The cash ratio is a liquidity ratio that tells you the immediate Liquid position of the company and the ratio is very conservative. If a company has sufficient cash & cash equivalents will cover current liabilities.

Creditors prefer a high cash ratio because more liquid assets are available to pay off very short term current debts. 

There is no ideal figure in cash ratio and most creditors recommend a high cash ratio, as it implies that a company can easily pay off its outstanding obligation.

Greater Than 1:

Generally, a cash ratio greater than 1, reveals that the company will be able to pay off its short term liabilities with its cash & cash equivalents. However, a very higher cash ratio does not mean that a company performs well. 

A very high cash ratio indicates that the company is not utilizing its cash efficiently or not the maximum of the probable advantage of low-cost loans.

Less than 1:

A cash ratio of less than 1 reveals the poor short term Solvency position of the company and the more current liabilities than cash and cash equivalents. 

It means the company has insufficient cash to pay off its current debts with cash & cash equivalents. A very low cash ratio indicates that the company is not keeping sufficient cash to run the business or operations. 

This may not always be a negative aspect because some companies can efficiently handle the condition. 

Such as limited credit extended to its customers, effective inventory management and lengthier credit agreements with its suppliers.

Equal to 1:

A cash ratio equal to 1 means cash and cash equivalents are equal to the short term obligations or liabilities. In this situation, the two components of the cash ratio assembly flawlessly.

What is a good cash ratio? 

A good cash ratio depends on the nature of business and there is no ideal cash ratio but lenders preferred minimum cash ratio should be 0.5 to 1. 

It is important to remark, the cash ratio does not convey an overall snapshot of the company but this ratio helps to understand the liquid position of the company.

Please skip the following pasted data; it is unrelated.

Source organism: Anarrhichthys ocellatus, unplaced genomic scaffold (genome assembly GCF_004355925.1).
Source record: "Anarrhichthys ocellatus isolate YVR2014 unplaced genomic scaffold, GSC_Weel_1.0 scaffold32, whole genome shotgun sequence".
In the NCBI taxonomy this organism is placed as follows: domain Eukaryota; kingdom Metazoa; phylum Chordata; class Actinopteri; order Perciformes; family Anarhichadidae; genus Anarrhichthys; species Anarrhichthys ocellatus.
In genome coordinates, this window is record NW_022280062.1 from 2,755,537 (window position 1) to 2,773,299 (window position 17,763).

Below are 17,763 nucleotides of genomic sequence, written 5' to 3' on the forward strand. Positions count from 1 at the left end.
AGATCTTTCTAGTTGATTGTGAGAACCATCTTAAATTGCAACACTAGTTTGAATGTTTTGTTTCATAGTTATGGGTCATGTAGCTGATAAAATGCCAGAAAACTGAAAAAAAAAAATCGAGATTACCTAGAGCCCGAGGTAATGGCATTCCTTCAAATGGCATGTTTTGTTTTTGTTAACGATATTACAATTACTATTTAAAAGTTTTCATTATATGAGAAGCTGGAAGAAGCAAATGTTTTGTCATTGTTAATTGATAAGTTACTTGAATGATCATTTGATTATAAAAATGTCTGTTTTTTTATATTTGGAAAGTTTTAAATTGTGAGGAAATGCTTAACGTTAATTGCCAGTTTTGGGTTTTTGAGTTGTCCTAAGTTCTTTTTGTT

The cash ratio conveys the most prudent understanding of a company’s liquidity since only cash and cash equivalents are taken into consideration. 

The cash ratio does not matter to the investors but in the banking sectors, the significant cash ratio is a matter very largely. 

The cash ratio is more significant when comparing companies in the same sector and as a smart investor better to find out a trend of the last few years of a company's cash ratio.

What are the limitations of the Cash Ratio?

The cash ratio is rarely used to infer the financial strength in the ratio analysis which belongs to the fundamental analysis of a company.  

The cash ratio has few limitations that investors should be conscious of this. The limitations are following:

1. It is not rational to sustain a company to unreasonable levels of cash and near-cash assets to fill in current liabilities. 

Furthermore, holding a large amount of cash could be dangerous to the business and the idle cash does not add any value to the company's balance sheet.

2. In most cases, the cash ratio is more useful when comparing companies within the industry average and also look at the asymmetrical cash ratio in a similar company over the period.

3. Even a low cash ratio may be expressive of a company sustaining financial disruption, it may indicate a specific strategy that the business pursues. 

For instance,  if a company is presently looking for expansion it may decide to maintain low cash reserves in favour of spending more on new hires and supply lines. 

However, the specific industries tend to operate with higher current liabilities and lower cash reserves, so cash ratios across industries may not be indicative of trouble.

4. It does not consider the effect of the disaster on otherwise easily marketable securities. 

Although it is considered the most liquid assets, it is difficult to trade cash equivalents during a difficult situation.